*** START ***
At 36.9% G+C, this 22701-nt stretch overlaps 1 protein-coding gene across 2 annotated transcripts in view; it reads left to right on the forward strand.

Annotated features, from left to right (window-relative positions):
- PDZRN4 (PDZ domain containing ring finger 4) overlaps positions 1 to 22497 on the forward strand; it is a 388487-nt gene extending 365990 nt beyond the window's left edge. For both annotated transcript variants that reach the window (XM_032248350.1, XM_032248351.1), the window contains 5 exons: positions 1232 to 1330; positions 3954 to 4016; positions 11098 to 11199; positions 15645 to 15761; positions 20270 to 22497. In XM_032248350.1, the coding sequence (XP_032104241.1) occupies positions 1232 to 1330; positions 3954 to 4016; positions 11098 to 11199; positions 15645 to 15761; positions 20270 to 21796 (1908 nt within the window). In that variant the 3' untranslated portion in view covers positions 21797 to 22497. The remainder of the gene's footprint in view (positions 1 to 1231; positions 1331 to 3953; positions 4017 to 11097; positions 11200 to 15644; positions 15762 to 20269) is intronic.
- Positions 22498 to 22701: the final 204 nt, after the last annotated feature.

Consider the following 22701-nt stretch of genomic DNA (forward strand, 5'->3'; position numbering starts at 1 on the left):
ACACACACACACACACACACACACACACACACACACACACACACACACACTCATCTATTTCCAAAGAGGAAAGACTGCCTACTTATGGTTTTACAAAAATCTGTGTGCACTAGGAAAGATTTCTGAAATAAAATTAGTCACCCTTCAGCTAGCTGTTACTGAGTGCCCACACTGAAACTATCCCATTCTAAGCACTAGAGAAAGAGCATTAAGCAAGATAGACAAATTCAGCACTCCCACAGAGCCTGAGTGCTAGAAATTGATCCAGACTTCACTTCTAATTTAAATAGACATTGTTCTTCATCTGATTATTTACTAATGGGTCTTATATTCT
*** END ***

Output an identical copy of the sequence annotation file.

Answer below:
At 36.9% G+C, this 22701-nt stretch overlaps 1 protein-coding gene across 2 annotated transcripts in view; it reads left to right on the forward strand.

Annotated features, from left to right (window-relative positions):
- PDZRN4 (PDZ domain containing ring finger 4) overlaps positions 1 to 22497 on the forward strand; it is a 388487-nt gene extending 365990 nt beyond the window's left edge. For both annotated transcript variants that reach the window (XM_032248350.1, XM_032248351.1), the window contains 5 exons: positions 1232 to 1330; positions 3954 to 4016; positions 11098 to 11199; positions 15645 to 15761; positions 20270 to 22497. In XM_032248350.1, the coding sequence (XP_032104241.1) occupies positions 1232 to 1330; positions 3954 to 4016; positions 11098 to 11199; positions 15645 to 15761; positions 20270 to 21796 (1908 nt within the window). In that variant the 3' untranslated portion in view covers positions 21797 to 22497. The remainder of the gene's footprint in view (positions 1 to 1231; positions 1331 to 3953; positions 4017 to 11097; positions 11200 to 15644; positions 15762 to 20269) is intronic.
- Positions 22498 to 22701: the final 204 nt, after the last annotated feature.

Consider the following 22701-nt stretch of genomic DNA (forward strand, 5'->3'; position numbering starts at 1 on the left):
ACACACACACACACACACACACACACACACACACACACACACACACACACTCATCTATTTCCAAAGAGGAAAGACTGCCTACTTATGGTTTTACAAAAATCTGTGTGCACTAGGAAAGATTTCTGAAATAAAATTAGTCACCCTTCAGCTAGCTGTTACTGAGTGCCCACACTGAAACTATCCCATTCTAAGCACTAGAGAAAGAGCATTAAGCAAGATAGACAAATTCAGCACTCCCACAGAGCCTGAGTGCTAGAAATTGATCCAGACTTCACTTCTAATTTAAATAGACATTGTTCTTCATCTGATTATTTACTAATGGGTCTTATATTCT